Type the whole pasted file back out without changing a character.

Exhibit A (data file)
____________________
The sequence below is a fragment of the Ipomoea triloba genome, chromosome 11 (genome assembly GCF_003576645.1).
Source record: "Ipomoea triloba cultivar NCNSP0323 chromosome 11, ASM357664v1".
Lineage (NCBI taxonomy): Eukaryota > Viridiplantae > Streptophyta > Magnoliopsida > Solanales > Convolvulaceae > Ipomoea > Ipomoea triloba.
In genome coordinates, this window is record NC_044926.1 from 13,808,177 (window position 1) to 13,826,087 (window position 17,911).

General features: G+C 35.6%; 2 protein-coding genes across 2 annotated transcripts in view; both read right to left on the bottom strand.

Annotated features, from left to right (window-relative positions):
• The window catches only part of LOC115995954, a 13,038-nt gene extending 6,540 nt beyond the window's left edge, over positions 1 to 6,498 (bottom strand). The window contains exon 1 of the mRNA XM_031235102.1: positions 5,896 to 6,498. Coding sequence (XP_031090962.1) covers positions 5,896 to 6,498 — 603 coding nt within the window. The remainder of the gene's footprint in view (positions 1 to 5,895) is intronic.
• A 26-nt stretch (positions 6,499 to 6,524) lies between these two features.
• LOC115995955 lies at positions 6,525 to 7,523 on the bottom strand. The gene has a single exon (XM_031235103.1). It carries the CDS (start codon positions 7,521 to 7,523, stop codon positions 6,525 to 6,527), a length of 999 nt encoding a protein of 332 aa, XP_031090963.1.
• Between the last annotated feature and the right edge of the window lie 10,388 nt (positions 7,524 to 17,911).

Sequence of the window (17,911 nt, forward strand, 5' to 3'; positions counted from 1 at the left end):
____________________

The sequence below is a fragment of the Ipomoea triloba genome, chromosome 11 (genome assembly GCF_003576645.1).
Source record: "Ipomoea triloba cultivar NCNSP0323 chromosome 11, ASM357664v1".
Lineage (NCBI taxonomy): Eukaryota > Viridiplantae > Streptophyta > Magnoliopsida > Solanales > Convolvulaceae > Ipomoea > Ipomoea triloba.
In genome coordinates, this window is record NC_044926.1 from 13,808,177 (window position 1) to 13,826,087 (window position 17,911).

General features: G+C 35.6%; 2 protein-coding genes across 2 annotated transcripts in view; both read right to left on the bottom strand.

Annotated features, from left to right (window-relative positions):
• The window catches only part of LOC115995954, a 13,038-nt gene extending 6,540 nt beyond the window's left edge, over positions 1 to 6,498 (bottom strand). The window contains exon 1 of the mRNA XM_031235102.1: positions 5,896 to 6,498. Coding sequence (XP_031090962.1) covers positions 5,896 to 6,498 — 603 coding nt within the window. The remainder of the gene's footprint in view (positions 1 to 5,895) is intronic.
• A 26-nt stretch (positions 6,499 to 6,524) lies between these two features.
• LOC115995955 lies at positions 6,525 to 7,523 on the bottom strand. The gene has a single exon (XM_031235103.1). It carries the CDS (start codon positions 7,521 to 7,523, stop codon positions 6,525 to 6,527), a length of 999 nt encoding a protein of 332 aa, XP_031090963.1.
• Between the last annotated feature and the right edge of the window lie 10,388 nt (positions 7,524 to 17,911).

Sequence of the window (17,911 nt, forward strand, 5' to 3'; positions counted from 1 at the left end):